Dir.: David Charbonier, Justin Powell; Cast: Ezra Dewey, Tevy Poe, Donald Pitts, John Erickson, Rob Brownstein; USA 2021, 82 min.
After their successful collaboration in Behind the Door, US writers/directors David Charbonier (also the PD) and Justin Powell (editor) get together to torture 12 year-old Dylan, whose new home is the battleground for a fight with an intrusive evil spirit, the titular Djinn. The mute boy is driven to the end of his tether for not heeding the warning, “be aware of the Djinn’s toll, for the gift you seek might cost your soul”. In other words that trusty old chestnut “be careful what you wish for”.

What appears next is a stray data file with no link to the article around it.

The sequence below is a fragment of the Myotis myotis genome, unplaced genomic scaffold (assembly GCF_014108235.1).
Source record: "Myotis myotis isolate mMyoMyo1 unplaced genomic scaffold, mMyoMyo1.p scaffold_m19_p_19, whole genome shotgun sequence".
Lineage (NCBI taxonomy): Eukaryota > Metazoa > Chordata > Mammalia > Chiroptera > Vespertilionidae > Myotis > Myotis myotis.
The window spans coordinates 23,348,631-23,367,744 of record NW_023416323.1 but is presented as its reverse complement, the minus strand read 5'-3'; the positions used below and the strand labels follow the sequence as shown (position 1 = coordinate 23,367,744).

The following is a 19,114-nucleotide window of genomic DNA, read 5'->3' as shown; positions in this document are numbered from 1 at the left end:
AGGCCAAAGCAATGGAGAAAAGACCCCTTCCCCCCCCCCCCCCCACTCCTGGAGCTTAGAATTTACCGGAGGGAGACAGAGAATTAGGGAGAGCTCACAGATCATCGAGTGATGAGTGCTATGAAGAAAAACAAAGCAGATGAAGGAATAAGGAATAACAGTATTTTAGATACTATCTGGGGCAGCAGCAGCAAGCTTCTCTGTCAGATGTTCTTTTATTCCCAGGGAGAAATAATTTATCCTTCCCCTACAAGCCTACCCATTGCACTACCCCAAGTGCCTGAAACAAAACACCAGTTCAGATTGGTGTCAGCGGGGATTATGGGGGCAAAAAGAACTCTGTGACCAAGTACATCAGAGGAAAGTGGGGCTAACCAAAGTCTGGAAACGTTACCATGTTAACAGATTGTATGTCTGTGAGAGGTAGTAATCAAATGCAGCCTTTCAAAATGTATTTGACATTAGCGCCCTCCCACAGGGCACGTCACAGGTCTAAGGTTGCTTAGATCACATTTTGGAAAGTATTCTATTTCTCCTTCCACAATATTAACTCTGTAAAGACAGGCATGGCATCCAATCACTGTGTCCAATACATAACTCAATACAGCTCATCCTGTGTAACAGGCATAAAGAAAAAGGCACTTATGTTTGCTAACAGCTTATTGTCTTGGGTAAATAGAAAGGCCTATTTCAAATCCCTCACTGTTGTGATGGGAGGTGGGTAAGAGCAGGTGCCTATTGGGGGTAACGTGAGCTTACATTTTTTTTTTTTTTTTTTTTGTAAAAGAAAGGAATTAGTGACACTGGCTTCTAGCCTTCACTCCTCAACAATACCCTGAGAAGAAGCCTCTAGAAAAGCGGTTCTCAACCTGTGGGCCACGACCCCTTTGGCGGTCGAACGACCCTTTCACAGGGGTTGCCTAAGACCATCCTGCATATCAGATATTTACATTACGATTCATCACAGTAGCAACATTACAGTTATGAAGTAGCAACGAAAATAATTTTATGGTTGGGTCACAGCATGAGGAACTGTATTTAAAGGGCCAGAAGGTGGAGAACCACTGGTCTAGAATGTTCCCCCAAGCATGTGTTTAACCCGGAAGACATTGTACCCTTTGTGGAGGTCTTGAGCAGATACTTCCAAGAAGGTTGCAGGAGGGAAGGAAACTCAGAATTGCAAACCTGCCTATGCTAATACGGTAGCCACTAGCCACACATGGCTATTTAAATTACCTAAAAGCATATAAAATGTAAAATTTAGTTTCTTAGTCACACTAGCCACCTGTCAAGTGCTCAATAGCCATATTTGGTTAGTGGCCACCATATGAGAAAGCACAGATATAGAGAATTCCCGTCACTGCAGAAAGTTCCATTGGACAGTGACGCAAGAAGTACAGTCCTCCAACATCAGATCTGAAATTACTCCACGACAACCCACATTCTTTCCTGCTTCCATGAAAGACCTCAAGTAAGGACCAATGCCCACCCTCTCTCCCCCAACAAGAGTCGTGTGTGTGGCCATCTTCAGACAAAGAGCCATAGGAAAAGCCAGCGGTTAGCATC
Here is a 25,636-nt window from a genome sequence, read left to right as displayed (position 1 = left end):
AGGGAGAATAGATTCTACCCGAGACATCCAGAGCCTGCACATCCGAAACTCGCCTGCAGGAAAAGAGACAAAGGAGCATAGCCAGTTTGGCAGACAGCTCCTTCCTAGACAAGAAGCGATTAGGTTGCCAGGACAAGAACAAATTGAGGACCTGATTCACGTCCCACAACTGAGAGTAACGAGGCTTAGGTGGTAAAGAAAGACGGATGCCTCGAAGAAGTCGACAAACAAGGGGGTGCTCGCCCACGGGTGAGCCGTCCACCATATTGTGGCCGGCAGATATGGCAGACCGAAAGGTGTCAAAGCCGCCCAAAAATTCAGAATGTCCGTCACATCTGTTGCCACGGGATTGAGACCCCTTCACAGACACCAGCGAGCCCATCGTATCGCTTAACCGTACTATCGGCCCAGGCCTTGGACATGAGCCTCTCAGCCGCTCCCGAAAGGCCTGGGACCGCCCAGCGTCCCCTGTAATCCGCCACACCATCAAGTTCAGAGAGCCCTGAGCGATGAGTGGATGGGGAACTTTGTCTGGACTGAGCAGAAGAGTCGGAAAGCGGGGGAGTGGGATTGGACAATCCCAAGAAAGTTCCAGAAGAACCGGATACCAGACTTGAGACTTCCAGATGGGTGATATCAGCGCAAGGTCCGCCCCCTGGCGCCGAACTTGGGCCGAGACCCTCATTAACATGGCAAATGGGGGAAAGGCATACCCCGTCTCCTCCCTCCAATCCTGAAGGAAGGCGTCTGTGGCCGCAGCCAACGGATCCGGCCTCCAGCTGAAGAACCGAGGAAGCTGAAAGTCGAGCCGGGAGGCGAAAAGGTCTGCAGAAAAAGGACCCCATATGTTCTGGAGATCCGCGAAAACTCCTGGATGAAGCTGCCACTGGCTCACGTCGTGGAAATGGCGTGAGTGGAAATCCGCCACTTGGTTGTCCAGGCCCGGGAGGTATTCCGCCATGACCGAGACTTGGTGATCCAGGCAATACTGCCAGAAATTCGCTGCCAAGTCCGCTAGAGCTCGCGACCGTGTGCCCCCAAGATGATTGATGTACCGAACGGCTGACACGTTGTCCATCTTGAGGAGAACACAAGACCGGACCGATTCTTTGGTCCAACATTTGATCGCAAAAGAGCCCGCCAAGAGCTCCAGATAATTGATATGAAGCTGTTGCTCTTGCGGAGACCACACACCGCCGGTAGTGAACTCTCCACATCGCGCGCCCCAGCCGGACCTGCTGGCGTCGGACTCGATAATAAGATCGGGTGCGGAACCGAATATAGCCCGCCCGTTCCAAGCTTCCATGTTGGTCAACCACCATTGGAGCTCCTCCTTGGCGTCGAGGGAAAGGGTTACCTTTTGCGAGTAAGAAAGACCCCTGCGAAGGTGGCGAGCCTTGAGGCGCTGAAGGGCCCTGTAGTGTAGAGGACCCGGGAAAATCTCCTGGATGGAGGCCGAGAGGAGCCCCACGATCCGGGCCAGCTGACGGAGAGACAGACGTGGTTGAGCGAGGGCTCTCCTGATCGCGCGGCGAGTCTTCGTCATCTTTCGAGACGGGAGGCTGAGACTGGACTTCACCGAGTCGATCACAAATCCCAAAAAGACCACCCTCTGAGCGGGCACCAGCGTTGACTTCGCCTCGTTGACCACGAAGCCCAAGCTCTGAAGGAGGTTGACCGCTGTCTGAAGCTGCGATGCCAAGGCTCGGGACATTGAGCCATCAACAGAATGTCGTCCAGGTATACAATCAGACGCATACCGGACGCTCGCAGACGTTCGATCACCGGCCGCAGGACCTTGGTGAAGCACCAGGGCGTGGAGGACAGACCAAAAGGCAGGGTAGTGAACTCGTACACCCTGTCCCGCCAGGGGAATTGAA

Set in 1989, and aesthetically beholden to this period, Dylan (Dewey) is left to his own devices when his father (Brownstein) goes off to work the night shift, after reading his son a bedtime story from ‘Pinochhio’, with the warning “What’s done, can’t be undone” ringing in our ears. Dylan finds ‘The Book of Shadows’, and asks the Djinn to grant him a voice. The nefarious entity is apt at switching into multiple personalities: Dylan’s mother Michelle (Poe), or an old man who recently died, are amongst its repertoire. The Djinn (Erickson) then chases the boy round the house, leaving him gasping for breath, his Asthma inhaler running out. Come the morning, Dylan is only grateful to be alive, welcoming his father with open arms.
Lacking tempo, and resorting to corny dialogue: “Would Mum have stayed if I was not …. different”, The Djinn is often tedious and predictable plot-wise, right up to the anticlimactic finale. Inventive production values mask a tiny budget, and save this from sinking without trace. AS
OUT ON FRIDAY 17 September